NFL Commissioner Roger Goodell on Thursday refused to close the door on the prospect that the locked-out officials could be back on the field by the first week of the regular season.
When asked specifically about Week 1, Goodell emphasized the need for real talks.
"It takes a negotiation," Goodell told NFL.com and NFL Network. "We know a little bit about negotiations. We've been through them with the players and we've been through them in a variety of different contexts. We're look at this for the long term, not the short term. And the long-term goal is to make officiating better and to improve the officiating. That takes a lot of work, and we need to have the flexibility to make sure we can ensure the best performance on the field from our officials, as well as addressing the economic issues."
When asked again if there was still time to get a deal done with the locked-out officials, Goodell said: "We're, right now, planning on putting the replacement officials on the field. We would love to get an agreement. We respect our officials, and we'd work all night to get it done."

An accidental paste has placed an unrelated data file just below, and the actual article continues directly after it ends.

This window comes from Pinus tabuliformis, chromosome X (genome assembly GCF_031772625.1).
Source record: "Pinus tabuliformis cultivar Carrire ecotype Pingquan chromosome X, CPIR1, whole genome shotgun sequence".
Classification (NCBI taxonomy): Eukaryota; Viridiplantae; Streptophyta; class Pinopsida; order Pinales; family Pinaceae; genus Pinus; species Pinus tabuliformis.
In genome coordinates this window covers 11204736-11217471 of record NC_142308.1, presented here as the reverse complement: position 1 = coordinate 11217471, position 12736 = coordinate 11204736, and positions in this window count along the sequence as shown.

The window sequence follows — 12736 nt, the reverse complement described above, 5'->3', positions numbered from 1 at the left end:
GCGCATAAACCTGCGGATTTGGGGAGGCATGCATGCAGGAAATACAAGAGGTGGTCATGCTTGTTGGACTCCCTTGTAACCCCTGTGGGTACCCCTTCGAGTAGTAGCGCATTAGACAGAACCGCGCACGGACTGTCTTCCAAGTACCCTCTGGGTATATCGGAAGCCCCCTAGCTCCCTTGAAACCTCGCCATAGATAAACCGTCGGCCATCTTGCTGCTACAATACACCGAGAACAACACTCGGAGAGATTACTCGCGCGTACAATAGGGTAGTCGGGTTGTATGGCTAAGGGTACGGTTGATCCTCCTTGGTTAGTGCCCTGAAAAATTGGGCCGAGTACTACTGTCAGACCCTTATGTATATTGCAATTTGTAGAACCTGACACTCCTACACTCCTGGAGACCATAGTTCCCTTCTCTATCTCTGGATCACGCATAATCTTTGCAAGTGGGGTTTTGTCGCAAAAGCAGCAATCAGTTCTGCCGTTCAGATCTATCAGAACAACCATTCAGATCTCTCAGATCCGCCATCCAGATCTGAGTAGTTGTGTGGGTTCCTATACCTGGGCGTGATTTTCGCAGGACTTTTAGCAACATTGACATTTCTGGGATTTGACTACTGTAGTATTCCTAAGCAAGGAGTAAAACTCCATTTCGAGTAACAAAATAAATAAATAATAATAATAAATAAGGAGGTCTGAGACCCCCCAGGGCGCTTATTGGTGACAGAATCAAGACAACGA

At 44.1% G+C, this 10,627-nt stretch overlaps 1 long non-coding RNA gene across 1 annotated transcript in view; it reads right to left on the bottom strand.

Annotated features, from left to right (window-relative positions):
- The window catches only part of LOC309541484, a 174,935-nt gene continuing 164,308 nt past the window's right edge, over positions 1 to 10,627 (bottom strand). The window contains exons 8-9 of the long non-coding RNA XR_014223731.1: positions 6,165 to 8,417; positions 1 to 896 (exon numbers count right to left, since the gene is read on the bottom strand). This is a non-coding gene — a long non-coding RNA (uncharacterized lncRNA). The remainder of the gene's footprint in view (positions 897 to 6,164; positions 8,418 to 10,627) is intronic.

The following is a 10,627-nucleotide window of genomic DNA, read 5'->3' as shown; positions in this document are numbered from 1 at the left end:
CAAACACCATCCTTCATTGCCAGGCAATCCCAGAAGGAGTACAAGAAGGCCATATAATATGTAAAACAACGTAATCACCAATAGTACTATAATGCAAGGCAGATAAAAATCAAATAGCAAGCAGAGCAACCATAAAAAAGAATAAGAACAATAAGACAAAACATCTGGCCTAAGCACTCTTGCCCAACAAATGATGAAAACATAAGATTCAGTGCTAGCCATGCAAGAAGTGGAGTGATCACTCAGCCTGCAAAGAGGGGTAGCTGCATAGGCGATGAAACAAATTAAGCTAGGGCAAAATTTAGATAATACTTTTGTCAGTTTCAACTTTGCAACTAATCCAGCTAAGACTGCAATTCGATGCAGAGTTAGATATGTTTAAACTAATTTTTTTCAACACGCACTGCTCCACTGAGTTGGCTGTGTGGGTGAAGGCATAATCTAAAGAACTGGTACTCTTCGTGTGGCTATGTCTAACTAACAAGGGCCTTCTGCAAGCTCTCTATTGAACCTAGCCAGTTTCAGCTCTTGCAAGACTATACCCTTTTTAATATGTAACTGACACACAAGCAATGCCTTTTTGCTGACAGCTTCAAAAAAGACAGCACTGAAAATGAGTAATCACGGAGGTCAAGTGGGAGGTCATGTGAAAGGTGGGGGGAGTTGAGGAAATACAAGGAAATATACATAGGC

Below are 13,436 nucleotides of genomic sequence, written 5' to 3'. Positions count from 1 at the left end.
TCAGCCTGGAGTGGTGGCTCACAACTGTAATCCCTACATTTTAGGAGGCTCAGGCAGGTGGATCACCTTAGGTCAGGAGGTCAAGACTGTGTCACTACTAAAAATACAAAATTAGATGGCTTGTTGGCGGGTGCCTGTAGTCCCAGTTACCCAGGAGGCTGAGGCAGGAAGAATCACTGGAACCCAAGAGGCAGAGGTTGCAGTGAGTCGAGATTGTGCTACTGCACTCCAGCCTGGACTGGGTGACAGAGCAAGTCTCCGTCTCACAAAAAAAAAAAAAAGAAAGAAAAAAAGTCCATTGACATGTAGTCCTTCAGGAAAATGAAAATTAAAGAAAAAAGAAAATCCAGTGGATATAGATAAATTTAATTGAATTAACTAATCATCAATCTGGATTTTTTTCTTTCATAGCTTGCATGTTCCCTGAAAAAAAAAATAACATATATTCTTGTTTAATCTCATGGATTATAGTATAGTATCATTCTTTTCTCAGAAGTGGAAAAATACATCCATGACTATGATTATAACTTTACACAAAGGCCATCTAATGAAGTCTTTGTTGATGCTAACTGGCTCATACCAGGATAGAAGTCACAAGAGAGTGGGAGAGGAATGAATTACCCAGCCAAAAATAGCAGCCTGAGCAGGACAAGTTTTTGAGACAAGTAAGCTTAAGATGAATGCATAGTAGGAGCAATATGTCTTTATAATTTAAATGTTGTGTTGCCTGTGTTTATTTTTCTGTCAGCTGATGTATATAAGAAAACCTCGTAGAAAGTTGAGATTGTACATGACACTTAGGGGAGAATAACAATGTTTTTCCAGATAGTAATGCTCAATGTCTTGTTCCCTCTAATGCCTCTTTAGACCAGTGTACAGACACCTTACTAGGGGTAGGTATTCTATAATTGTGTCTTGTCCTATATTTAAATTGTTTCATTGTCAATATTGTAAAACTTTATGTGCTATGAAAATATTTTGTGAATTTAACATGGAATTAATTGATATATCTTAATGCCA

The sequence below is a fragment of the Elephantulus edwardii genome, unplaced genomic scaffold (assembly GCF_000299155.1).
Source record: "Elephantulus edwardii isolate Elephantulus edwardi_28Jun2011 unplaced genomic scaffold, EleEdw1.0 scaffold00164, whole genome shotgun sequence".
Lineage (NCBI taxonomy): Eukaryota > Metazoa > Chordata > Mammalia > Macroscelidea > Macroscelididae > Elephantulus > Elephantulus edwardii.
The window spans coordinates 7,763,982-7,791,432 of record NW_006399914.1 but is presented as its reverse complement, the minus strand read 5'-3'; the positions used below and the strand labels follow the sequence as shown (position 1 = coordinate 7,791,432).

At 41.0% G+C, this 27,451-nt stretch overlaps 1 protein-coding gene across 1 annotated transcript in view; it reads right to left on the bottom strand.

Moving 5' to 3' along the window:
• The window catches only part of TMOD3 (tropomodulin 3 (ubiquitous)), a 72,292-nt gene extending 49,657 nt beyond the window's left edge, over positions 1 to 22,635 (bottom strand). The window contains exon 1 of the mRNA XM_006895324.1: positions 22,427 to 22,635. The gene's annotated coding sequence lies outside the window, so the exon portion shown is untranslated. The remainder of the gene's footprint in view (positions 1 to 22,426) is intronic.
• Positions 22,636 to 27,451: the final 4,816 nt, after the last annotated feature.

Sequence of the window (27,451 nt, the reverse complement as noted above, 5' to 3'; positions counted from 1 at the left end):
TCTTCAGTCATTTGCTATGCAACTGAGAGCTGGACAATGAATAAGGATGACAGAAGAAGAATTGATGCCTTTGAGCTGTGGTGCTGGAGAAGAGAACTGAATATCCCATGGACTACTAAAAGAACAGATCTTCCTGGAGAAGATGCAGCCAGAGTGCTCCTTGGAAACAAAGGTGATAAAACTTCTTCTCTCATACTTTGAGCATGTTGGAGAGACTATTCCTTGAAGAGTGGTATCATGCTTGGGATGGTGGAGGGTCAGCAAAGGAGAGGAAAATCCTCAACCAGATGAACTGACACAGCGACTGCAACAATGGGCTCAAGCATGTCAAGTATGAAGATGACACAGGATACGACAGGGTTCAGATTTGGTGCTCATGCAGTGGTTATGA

The last set of talks between the NFL and NFLRA occurred in late July. That's why a number of league executives viewed Wednesday's memo -- sent to club executives explaining that the NFL would use replacement refs for Week 1 -- as a warning shot aimed at the officials in an attempt to spur talks.
"We are committing to the replacement officials for as long as we need them to perform their services," Ray Anderson, the NFL's executive vice president of football operations, told NFL.com and NFL Network on Wednesday. "It's a week-by-week basis, but they are prepared to go the distance if required."
NFLRA spokesman Mike Arnold said on Thursday the economic gap between the NFL and NFLRA remains workable -- at, per his figures, $6,000 per club per week over the life of the deal. Benefits are also an issue.
The referees have been looking to retain their pension plan, while the NFL's demand has been to change it to a 401(k) retirement plan. Arnold said the union offered a compromise that would grandfather in the existing officials' pension plans and have new officials receive the 401(k) plan.
The NFL said it did offer pay increases between 5 and 11 percent for each individual official.